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NO-ICE ROTOR - a greener way to protect aircraft from icing

An innovative lightweight heatable coating technology that will enable tilt-rotorcraft to operate safely in icy weather is the subject of Clean Sky’s NO-ICE ROTOR project. Having just passed the halfway point in its 48-month timeline the project is progressing through its technical milestones, leading to enhanced operational safety, energy savings and a reduction in emissions in the future of European aviation.

“Icing conditions are a major safety concern in aviation and most commercial aircraft have to be equipped with an ice protection system in order to operate safely during tough icing conditions. Clean Sky’s NO-ICE ROTOR is all about developing and manufacturing an ice protection system for the rotor blades of Leonardo’s Next Generation advanced tilt civil rotorcraft” says Alexander Baumann of Villinger GmbH, the Austrian company leading Clean Sky’s NO-ICE ROTOR project. The project is supported by Austrian entities CEST Kometenzzentrum fur Elektrochemische Oberflachentechnologie GmbH; AIT Austrian Institute of Technology; and RTA Rail TEC Arsenal Fahrzeugversuchsanlage GMbH; as well as Italy’s SIA Aviatest Ltd.

The specific technical objectives of the Clean Sky NO-ICE-ROTOR project are to perform structural and environmental test substantiation of ultra high reliability heater layers which can be embedded into the rotorcraft’s composite structures to provide anti-icing and de-icing capability, while operating in high strain and vibration conditions. Structural and environmental testing are being conducted on representative test items (also known as ’coupons’) consisting of functional heater layers embedded in the prop-rotor blade and airframe sections of a tilt-rotor configuration intended for civil certification.

But this ambitious undertaking presents a couple of very substantial hurdles to overcome: ”In the NO-ICE ROTOR project there are two very major challenges,” explains Andrzej Podsadowski, Project Officer at Clean Sky. ”Firstly is the amount of energy needed to de-ice the affected areas, and this places very heavy loads on the Next Generation advanced tilt civil rotorcraft’s electrical systems. And the second challenge is with the material. The rotorcraft’s propeller blades are manufactured out of carbon fibre, so you cannot overheat them otherwise there’s a risk that their structural properties will be affected. However, if you under-heat them then they don’t de-ice properly, so determining and applying the right amount of heat is critical”.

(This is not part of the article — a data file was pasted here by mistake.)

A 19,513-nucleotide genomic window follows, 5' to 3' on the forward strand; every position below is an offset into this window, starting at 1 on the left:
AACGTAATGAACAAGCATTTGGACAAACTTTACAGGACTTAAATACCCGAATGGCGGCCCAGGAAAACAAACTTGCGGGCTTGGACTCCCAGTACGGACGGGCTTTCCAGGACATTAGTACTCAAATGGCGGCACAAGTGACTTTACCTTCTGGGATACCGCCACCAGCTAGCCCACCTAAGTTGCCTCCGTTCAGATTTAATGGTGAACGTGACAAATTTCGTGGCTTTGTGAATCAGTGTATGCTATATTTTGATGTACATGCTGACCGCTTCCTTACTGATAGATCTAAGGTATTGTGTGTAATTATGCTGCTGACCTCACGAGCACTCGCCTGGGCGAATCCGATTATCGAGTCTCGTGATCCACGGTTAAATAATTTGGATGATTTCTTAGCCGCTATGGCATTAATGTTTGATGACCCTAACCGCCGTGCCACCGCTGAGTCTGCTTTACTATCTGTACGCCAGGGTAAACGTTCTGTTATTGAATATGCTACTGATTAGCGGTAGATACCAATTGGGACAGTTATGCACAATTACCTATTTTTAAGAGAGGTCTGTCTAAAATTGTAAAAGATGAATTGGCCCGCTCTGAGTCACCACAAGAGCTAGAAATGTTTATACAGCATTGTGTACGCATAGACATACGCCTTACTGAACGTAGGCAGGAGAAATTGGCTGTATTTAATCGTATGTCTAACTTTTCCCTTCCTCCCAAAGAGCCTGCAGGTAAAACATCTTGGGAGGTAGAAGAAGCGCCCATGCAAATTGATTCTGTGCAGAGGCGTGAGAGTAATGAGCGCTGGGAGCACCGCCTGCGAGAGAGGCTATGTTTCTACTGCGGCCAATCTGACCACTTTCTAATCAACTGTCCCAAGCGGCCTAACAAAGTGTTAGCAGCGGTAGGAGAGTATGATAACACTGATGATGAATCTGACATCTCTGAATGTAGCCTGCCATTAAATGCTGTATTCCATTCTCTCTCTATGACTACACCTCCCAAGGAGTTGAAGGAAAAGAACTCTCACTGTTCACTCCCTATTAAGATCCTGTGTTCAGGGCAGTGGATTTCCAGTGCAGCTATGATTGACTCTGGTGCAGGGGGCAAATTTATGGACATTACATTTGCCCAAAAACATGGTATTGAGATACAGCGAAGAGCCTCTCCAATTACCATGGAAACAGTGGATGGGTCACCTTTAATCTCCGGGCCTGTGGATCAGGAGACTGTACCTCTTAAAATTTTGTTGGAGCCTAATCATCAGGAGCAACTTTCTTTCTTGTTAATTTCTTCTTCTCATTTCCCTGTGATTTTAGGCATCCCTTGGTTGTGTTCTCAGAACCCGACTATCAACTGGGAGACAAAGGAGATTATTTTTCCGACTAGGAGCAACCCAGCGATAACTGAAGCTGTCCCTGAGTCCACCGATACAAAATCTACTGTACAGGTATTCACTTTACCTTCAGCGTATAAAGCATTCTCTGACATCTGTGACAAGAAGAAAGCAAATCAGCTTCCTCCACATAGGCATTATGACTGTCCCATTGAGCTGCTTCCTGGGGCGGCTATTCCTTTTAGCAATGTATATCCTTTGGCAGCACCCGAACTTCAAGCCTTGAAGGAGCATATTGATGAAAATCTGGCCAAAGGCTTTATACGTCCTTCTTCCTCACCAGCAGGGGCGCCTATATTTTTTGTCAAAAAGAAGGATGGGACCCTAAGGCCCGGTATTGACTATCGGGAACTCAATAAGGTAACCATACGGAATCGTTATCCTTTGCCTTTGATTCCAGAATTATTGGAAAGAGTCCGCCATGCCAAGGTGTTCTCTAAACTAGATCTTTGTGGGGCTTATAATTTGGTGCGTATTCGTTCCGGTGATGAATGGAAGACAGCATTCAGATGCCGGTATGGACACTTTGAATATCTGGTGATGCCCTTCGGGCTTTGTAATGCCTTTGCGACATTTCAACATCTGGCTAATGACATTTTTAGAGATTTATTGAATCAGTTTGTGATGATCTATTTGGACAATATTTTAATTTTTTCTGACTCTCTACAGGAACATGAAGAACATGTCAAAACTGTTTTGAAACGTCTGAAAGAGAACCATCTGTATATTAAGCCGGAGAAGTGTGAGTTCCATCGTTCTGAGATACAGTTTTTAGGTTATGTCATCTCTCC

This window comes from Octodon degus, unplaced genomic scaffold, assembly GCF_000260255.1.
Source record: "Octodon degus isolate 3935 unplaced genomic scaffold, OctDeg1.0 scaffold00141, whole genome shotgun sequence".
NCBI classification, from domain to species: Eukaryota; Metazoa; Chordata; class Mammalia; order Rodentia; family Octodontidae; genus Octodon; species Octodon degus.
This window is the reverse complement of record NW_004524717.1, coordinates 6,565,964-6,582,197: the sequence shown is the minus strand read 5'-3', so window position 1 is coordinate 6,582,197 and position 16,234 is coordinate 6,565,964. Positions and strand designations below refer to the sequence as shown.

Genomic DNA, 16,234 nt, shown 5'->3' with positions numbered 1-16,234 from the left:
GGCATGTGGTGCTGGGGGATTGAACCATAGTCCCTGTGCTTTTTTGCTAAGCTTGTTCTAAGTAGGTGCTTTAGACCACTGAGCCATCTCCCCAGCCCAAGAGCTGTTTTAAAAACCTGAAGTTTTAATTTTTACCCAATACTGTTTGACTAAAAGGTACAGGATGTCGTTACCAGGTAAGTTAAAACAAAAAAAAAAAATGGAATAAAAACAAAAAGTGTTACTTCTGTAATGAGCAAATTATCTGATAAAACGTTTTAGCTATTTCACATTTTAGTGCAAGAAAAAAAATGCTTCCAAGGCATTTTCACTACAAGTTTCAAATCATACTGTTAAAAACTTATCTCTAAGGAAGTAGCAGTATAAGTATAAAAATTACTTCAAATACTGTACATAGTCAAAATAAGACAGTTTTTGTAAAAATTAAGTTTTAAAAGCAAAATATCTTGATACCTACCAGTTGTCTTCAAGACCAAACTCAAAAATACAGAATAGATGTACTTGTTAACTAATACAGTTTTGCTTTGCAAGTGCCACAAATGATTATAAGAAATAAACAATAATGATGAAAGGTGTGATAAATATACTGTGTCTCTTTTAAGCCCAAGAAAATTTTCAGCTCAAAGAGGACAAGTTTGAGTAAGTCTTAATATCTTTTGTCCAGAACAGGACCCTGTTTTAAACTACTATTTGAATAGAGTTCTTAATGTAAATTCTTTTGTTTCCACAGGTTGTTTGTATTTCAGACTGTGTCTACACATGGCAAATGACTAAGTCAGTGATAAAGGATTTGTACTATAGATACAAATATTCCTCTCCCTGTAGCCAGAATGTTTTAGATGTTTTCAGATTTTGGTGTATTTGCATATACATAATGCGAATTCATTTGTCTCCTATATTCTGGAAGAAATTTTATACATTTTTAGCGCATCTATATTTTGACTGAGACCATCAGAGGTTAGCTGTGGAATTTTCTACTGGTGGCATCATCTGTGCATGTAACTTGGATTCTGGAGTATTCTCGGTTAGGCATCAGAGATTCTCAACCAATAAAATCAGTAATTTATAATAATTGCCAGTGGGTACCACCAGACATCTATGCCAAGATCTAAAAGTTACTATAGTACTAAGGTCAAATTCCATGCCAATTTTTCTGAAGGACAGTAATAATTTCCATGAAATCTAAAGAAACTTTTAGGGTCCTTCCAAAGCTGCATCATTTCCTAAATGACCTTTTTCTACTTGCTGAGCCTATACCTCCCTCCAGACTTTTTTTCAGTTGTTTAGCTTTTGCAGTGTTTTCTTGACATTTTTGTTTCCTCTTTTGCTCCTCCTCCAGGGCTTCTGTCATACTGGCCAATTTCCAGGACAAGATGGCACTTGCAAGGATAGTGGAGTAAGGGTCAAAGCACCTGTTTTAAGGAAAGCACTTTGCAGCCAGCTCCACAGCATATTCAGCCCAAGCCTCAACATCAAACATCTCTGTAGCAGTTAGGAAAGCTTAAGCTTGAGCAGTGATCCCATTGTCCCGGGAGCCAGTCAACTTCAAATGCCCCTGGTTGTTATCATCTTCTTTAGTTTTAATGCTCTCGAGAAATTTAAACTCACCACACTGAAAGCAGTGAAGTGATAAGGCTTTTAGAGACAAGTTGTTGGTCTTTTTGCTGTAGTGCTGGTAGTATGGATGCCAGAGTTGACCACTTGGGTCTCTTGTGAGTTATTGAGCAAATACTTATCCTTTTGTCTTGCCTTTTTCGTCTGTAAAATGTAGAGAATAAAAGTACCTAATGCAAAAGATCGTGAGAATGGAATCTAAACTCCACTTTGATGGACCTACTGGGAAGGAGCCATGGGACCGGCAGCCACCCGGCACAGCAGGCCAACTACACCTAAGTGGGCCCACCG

To address these complex issues Villinger has developed a unique semi-conductive coating that is applied as an ultra-thin heater layer of less than 0.2mm thickness. It’s lightweight (at less than 150g per square metre), and works as an electrical resistor layer, providing smooth, full-face heating. It is also able to transmit homogeneous radiation heat, if required. The technology can output temperatures of 130°C continuously during flight, with a maximum possible temperature output of 200°C.

Although some details of how the technology operates are at this stage confidential, Baumann was at liberty to reveal that ”it relies on a new kind of heating science which – rather than based on metallic wires – is based on a heatable coating which is embedded between the rotor blade base and the metallic rotor shield. It’s a full-face heating technology that brings a lot of advantages compared to the conventional approach. For example, it’s very light in weight and much more reliable than existing technology which is why we think this project can really serve as a starting point for further development of rotor de-icing technologies, because if the industry sees how this technology brings so many advantages compared to conventional heaters hopefully there will be a switch to our technology”.

”The first third of the project is pretty much completed and what we’ve achieved so far includes thermal analysis of the interaction between the propellor blade and our technology and we’ve defined how it would be laid out in terms of deicing zones. We’ve also calculated the power demands and the power density of the heater layers, so this is all fixed now, and we’ve defined what level of power and what range of temperature is required to de-ice the rotor-blades properly” says Baumann.

Villinger also made environmental ’coupon’ tests in the laboratory where they produced samples that are representative of the layer system where each layer is applied with the protective top coatings.

”What we’ve achieved so far is that we tested the coupons in the laboratory for humidity, vibration liquid resistance and adhesion, to ensure that the material used for our heater layer can be used for the NO-ICE ROTOR system and will be on track for certification later on” adds Baumann.

Soon Villinger will receive the first materials from Leonardo to make a first prototype for the system and see how that works, and towards the end of the project the intention is to equip a complete section of the rotor blade with the NO-ICE ROTOR system which will be tested in an icing wind tunnel to assess how the coating performs at different spin rates. Additionally there will also be operational ice wind tunnel testing towards the end of the project.

Though the project continues until the end of 2020, from the Clean Sky perspective, all of this bodes well for the future: ”There are savings because this is quite a clever system and does not need as much energy as existing systems. The NO-ICE ROTOR system could be deployed to the places where you really need to deploy the energy” says Clean Sky’s Podsadowski.